Filmism.net Dispatch July 18, 2012

  • Share

I got thinking about accents in movies and what they mean, especially with The Dark Knight Rises coming out this week. A brilliant movie as we all expected it to be, but it follows some very hard and fast (yet unconscious) tropes when it comes to cinematic accents.

The first commandment from the rulebook is that the hero will be American unless there's simply no other way to do it. Look at figures from Bruce Wayne via Luke, Han and Leia. Even when they cast a Welsh actor in Christian Bale he does an American accent.

But more interesting is the British accent on film. There's a couple in The Dark Knight Rises, and they adhere to both popular laws of Brits in film, which states that a Brit will either be the wise old sage and father figure to the hero or the villain.

Think of Alfred (Michael Caine, and Michael Gough before him in Burton and Schumacher's Batman films) all the way back to Alec Guinness as Ben Kenobi, via Richard Harris and Michael Gambon as Albus Dumbledore*. The British accent means level headed wisdom, and coming out of a grey-haired head, that means someone who's been there, who'll care for the hero and help him (not being sexist, few heroes in film are women. And if they are, there's no old, grey-haired lady to show her the hand of guidance. You might as well show a dog getting shot as cast a woman over 40 in a populist film).

But you don't want to be that character. Just look at Chapter 7, subsection 14c of the screenwriter's manual. The surest way to force the hero to stand up and become the man he's destined to be is to kill his wise British mentor when things are at their darkest. Ben Kenobi copped it, as did Gandalf the Grey.

The other kind of Brit in movies is the bad guy. In a twist on Christian Bale's Bruce Wayne, James Earl Jones delivered Darth Vader's menacing baritone in a British accent. Why? Because while they can be sage, calm, wise and loving, the British are also fond of pomp, ceremony, order, hierarchy and class. Everything Americans hate.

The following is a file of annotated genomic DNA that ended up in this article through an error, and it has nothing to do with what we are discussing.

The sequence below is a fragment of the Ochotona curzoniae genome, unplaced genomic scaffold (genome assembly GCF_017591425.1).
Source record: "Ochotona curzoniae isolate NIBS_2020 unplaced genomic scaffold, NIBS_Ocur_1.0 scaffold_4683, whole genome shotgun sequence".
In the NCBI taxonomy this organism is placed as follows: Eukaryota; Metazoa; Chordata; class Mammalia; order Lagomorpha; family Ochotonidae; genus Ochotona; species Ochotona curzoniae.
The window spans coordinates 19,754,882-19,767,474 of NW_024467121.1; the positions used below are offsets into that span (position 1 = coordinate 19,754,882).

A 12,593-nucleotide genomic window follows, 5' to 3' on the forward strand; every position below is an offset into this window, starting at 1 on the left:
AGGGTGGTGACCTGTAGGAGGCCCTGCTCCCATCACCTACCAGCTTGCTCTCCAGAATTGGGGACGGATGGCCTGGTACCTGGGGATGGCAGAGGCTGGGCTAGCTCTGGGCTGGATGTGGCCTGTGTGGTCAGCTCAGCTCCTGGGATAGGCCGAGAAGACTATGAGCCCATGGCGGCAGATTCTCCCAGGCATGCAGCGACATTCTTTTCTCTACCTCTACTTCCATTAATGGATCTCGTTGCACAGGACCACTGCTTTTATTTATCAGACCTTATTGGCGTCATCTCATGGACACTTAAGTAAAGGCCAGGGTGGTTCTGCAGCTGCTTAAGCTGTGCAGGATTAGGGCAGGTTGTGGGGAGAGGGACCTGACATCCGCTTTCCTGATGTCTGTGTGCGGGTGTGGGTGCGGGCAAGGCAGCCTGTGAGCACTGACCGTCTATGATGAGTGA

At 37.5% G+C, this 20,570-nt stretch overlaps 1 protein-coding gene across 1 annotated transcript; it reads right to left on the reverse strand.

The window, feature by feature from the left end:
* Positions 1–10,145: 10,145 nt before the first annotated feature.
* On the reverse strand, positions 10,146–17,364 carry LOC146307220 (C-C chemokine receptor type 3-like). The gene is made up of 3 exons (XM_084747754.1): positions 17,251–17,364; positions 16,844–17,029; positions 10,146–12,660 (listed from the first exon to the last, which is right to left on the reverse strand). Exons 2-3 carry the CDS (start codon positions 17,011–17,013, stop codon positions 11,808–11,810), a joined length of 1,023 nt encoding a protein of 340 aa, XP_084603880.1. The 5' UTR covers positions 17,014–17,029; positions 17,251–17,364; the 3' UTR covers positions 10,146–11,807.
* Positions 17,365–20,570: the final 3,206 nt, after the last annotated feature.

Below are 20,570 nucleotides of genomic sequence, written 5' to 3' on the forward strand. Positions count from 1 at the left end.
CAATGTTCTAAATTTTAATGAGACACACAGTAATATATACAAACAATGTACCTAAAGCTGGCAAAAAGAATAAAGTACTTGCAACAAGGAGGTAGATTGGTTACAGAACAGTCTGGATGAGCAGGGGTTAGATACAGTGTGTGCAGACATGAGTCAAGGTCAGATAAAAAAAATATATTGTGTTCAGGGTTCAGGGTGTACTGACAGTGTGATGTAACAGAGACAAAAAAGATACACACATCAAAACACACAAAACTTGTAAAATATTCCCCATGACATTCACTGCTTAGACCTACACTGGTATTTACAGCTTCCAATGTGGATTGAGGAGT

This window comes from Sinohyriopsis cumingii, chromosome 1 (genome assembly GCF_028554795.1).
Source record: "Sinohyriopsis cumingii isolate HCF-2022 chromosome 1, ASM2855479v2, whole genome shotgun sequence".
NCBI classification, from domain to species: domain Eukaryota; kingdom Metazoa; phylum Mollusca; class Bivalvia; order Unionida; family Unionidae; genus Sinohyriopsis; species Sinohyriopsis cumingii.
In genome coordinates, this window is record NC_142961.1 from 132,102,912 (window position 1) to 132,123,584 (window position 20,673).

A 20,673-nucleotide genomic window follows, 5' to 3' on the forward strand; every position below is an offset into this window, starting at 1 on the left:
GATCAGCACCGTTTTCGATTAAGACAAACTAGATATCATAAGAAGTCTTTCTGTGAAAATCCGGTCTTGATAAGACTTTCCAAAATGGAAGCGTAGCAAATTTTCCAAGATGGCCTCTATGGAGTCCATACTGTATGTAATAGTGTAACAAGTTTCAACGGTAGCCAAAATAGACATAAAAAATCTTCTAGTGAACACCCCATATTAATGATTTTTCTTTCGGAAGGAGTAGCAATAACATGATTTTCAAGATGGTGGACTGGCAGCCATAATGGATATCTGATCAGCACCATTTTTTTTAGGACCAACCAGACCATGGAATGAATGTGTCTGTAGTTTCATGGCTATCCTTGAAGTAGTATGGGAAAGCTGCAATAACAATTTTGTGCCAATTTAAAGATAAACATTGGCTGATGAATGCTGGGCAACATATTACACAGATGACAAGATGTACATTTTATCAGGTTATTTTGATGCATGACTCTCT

The American accent stands apart from both the villainous and benevolent Brit because he's everything American audiences want to believe about themselves. They're brash, don't take orders from nobody, know what's right and don't mind kickin' ass and takin' names to get the job done, protocol be damned.

Look no further than the difference between James Bond, a dapper blue blood who speaks impeccable English and lives in Knightsbridge, and John McClane, a fast-talking cop, self-described 'bum' and loving father with all the cowboy swagger of the quasi-persona he adopts in Die Hard, Roy Rogers.

The list is endless. Tony Stark and Loki in The Avengers. Captain Holland and Dr Hans Reinhardt in The Black Hole (although Maximillian Schell was European, which is even more evil). Alex Rogan and Xur in The Last Starfighter. Jack Dawson and Cal Hockley in Titanic. Batman and Bane in The Dark Knight Rises. And yes, John McLane and Hans Gruber.

I tried hard, but The Living Daylights is the only movie I can think of with a British hero and an American villain.

Speaking of villains, how many iconic villains did we see in 1962? Surely Robert Mitchum as Max Cady has to go to the top of the list. After loving Martin Scorsese's 1991 remake of Cape Fear I've always wanted to see the original, and Mitchum will give you chills.

* I know what you're saying. 'But Harry Potter was English'. First of all, apart from the accent and school uniform, he was as American as apple pie with his just-slightly-rebellious hoodie jackets. Come on, he was Luke Skywalker for the online generation, with Dumbledore his Obi Wan and Voldemort his Darth Vader. If you still disagree, well... don't you know that in Hollywood, nobody knows anything?

© 2011-2018 Filmism.net. Site design and programming by psipublishinganddesign.com | adambraimbridge.com | humaan.com.au